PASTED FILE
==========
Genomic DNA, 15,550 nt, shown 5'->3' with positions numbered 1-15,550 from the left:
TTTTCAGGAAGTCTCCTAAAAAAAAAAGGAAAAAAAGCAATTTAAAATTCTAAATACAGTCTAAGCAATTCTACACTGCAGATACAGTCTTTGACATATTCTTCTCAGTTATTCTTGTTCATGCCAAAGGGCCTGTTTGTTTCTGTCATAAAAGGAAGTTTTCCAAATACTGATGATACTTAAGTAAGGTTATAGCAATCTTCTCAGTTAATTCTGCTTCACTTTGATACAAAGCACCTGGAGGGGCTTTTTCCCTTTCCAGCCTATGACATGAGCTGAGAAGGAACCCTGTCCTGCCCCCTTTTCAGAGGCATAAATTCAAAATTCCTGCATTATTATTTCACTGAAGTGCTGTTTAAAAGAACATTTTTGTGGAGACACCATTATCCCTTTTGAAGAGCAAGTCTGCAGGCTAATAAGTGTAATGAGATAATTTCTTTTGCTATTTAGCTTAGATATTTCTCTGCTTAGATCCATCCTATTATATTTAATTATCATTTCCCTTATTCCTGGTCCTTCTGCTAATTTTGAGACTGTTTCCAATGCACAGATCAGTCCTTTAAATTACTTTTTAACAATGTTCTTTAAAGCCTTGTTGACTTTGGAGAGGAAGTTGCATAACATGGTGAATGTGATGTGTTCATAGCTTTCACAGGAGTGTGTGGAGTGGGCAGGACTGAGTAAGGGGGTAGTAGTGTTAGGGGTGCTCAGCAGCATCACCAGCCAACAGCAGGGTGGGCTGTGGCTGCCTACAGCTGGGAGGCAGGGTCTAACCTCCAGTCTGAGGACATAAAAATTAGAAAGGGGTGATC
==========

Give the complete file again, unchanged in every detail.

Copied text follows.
Genomic DNA, 15,550 nt, shown 5'->3' with positions numbered 1-15,550 from the left:
TTTTCAGGAAGTCTCCTAAAAAAAAAAGGAAAAAAAGCAATTTAAAATTCTAAATACAGTCTAAGCAATTCTACACTGCAGATACAGTCTTTGACATATTCTTCTCAGTTATTCTTGTTCATGCCAAAGGGCCTGTTTGTTTCTGTCATAAAAGGAAGTTTTCCAAATACTGATGATACTTAAGTAAGGTTATAGCAATCTTCTCAGTTAATTCTGCTTCACTTTGATACAAAGCACCTGGAGGGGCTTTTTCCCTTTCCAGCCTATGACATGAGCTGAGAAGGAACCCTGTCCTGCCCCCTTTTCAGAGGCATAAATTCAAAATTCCTGCATTATTATTTCACTGAAGTGCTGTTTAAAAGAACATTTTTGTGGAGACACCATTATCCCTTTTGAAGAGCAAGTCTGCAGGCTAATAAGTGTAATGAGATAATTTCTTTTGCTATTTAGCTTAGATATTTCTCTGCTTAGATCCATCCTATTATATTTAATTATCATTTCCCTTATTCCTGGTCCTTCTGCTAATTTTGAGACTGTTTCCAATGCACAGATCAGTCCTTTAAATTACTTTTTAACAATGTTCTTTAAAGCCTTGTTGACTTTGGAGAGGAAGTTGCATAACATGGTGAATGTGATGTGTTCATAGCTTTCACAGGAGTGTGTGGAGTGGGCAGGACTGAGTAAGGGGGTAGTAGTGTTAGGGGTGCTCAGCAGCATCACCAGCCAACAGCAGGGTGGGCTGTGGCTGCCTACAGCTGGGAGGCAGGGTCTAACCTCCAGTCTGAGGACATAAAAATTAGAAAGGGGTGATC